Throughout the history of computing, many once famous operating systems have fallen out of favor; others never knew fame, and they will hardly sound like anything to the average user who knows nothing beyond Windows, Linux, Mac and Android.
But they exist places on the Net where it is possible not only to find and download these operating systems, but also rare and early versions of other better known ones: an unborn ‘Windows 96’, the first Linux distribution ever created …
ArchiveOS describes its mission as that of “safeguarding the great work of many people who created distributions and operating systems, both open source and freeware“.
Almost all the systems that they offer for download are considered discontinued (due to the announcement of their creators or de facto, due to inactivity), although sometimes they make exceptions to include the first ISO of an active project. Two years ago, ArchiveOS exceeded half a thousand hosted operating systems.
The categories this file is divided into are ‘Linux’, ‘BSD’, ‘DOS’, ‘Solaris’ and ‘Others’. And, in all cases, the download link will be accompanied by a complete description sheet of each system (even, sometimes, of a screenshot).
The ‘Others’ section houses the biggest gems (i.e. rarities) on the web. Without leaving the letter ‘A’, we can find things like AEROS (a Debian Linux distribution that virtualized an open source version of Amiga OS), or Amoeba (the operating system created by Andrew S. Tannenbaum as an educational project and that this used to create the first version of Python).
If you are looking for a proprietary operating system, the previous website will not have been of much help. Fortunately, there is WinWord, a website where we will also find all commercial versions of Windows up to Windows ME.
And we need the “commercial” thing because We will also find several pre-release versions that did not reach the marketEither because, like Windows Longhorn, it became Windows Vista or because, like Windows Nashville, it was canceled before becoming Windows 96.
But WinWorld user lives not only on Windows: DOS operating systems (not just MS-DOS, but also DR-DOS, MC-DOS, 86-DOS, PTS-DOS, Wendin DOS, etc), OS / 2, Unix, and a handful of Apple operating systems they also have a place on the web.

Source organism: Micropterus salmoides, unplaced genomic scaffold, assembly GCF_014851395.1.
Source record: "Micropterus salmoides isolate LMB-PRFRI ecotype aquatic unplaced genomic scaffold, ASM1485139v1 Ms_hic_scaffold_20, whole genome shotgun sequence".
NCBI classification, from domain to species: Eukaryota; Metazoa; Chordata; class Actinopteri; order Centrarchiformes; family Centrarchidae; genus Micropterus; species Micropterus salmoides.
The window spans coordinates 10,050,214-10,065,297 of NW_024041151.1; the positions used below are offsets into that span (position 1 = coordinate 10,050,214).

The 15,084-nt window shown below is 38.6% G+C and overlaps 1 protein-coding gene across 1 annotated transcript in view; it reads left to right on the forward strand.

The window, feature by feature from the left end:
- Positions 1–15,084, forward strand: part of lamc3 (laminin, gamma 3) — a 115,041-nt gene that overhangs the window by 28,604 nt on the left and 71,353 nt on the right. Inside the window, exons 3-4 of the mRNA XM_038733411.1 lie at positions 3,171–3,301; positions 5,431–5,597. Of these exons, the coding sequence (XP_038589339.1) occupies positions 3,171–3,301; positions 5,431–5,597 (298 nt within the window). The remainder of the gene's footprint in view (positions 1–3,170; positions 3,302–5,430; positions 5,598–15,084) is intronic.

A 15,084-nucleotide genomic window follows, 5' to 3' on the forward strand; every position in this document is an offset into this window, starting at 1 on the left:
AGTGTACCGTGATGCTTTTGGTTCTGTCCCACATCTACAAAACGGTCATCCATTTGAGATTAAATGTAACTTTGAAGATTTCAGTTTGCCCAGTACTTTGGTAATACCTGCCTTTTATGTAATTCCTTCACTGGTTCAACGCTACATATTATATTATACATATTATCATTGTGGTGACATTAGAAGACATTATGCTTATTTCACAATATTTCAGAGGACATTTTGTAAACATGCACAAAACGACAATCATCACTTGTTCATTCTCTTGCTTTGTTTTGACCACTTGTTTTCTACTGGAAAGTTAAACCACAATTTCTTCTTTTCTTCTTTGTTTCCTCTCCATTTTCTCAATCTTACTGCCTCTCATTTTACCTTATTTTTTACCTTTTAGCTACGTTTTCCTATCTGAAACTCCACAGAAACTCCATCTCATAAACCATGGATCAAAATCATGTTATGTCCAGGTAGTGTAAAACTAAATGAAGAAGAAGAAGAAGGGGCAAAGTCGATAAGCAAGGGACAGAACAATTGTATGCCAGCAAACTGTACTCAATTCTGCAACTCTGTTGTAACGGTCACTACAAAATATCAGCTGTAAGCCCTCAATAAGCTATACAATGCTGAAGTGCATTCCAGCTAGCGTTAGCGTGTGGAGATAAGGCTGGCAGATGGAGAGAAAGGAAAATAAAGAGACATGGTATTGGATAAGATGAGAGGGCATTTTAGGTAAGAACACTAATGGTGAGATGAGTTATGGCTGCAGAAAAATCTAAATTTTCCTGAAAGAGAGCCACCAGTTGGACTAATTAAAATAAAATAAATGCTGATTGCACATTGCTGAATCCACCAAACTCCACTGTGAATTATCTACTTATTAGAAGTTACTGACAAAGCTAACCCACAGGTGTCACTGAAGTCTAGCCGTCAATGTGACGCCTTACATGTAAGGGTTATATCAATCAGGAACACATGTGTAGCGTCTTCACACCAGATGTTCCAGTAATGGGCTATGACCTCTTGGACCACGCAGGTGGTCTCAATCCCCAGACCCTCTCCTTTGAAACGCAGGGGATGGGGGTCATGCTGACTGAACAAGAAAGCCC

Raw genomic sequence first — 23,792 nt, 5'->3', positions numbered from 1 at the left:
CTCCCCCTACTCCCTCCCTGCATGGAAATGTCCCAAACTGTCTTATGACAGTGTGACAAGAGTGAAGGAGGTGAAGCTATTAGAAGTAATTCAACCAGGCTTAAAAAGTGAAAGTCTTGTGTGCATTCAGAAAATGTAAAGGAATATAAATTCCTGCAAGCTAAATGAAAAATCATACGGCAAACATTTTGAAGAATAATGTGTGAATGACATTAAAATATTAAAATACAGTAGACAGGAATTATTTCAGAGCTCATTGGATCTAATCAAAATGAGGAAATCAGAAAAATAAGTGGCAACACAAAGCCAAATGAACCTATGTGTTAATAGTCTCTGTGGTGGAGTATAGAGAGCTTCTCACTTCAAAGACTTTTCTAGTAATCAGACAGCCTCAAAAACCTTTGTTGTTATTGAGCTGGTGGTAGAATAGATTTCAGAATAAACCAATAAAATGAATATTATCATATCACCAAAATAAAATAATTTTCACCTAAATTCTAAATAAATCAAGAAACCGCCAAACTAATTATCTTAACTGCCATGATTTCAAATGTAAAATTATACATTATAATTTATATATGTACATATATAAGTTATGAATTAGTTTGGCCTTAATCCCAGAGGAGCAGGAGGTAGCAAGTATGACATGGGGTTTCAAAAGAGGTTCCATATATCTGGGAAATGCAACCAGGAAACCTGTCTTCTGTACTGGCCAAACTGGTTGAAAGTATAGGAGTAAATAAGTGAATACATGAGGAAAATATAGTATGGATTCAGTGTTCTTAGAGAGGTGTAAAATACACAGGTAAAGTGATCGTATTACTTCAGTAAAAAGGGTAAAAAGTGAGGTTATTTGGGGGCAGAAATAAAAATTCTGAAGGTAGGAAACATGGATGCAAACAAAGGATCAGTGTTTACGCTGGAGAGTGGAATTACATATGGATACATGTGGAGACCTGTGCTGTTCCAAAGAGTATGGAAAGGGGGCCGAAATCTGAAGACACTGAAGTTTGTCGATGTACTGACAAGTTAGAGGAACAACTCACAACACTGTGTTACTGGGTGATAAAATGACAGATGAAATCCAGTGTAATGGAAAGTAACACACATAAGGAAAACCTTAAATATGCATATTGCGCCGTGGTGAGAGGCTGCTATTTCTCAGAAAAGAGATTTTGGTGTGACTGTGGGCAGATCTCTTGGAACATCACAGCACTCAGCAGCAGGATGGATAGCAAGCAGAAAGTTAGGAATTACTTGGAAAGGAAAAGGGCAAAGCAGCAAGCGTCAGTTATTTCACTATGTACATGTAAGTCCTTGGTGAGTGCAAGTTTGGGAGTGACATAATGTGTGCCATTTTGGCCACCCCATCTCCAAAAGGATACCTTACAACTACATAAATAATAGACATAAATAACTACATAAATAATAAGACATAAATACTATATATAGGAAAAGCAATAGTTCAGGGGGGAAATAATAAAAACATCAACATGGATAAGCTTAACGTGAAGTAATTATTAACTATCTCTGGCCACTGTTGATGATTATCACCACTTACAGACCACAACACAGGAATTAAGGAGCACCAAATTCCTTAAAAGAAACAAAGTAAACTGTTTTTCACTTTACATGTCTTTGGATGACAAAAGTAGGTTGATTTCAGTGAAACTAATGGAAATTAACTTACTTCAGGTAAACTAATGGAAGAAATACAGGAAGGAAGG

And this web, Unlike the rest of this list, it also includes ‘abandonware’ applications with which to nourish the aforementioned operating systems.
Old Versions of Linux
‘Old versions of Linux’ is a simple website that collects ISO files of Linux distributions (but also other operating systems) in chronological order. The oldest is a copy of OS / 2 Warp 3 from 1994, followed by version 3.1 e3 Slackware Linux from 1996.
Ubuntu 4.10 and Mandrake Lunyx 3.0 Corporate-Server, both from 2004, are the first 64-bit downloads; while Haiku R1 / beta2 (the successor to BeOS) is the only 32-bit operating system uploaded to the web so far this year.
- Linux-Distros.com: It is similar to the previous one, but more scarce in ISO’s. If we highlight it, it is, above all, because it hosts a 1.1 Gb compilation of Linux distributions released between 1993 and 1994, called “The History of Linux”.
- Archive.org: The large (but sometimes confusing) file repository on the Internet has its own collection of Linux distributions (mostly different versions of Puppy Linux) and a collection of commercial operating systems (mostly versions Windows).
- Official repositories: Some of the main active Linux distributions keep the ISOs of all their versions archived and ready for download. This is the case of RedHat, Fedora, Debian or Ubuntu.
- BetaArchive.com: Another website that collects tons of beta software and abandonware, both operating systems and applications and games.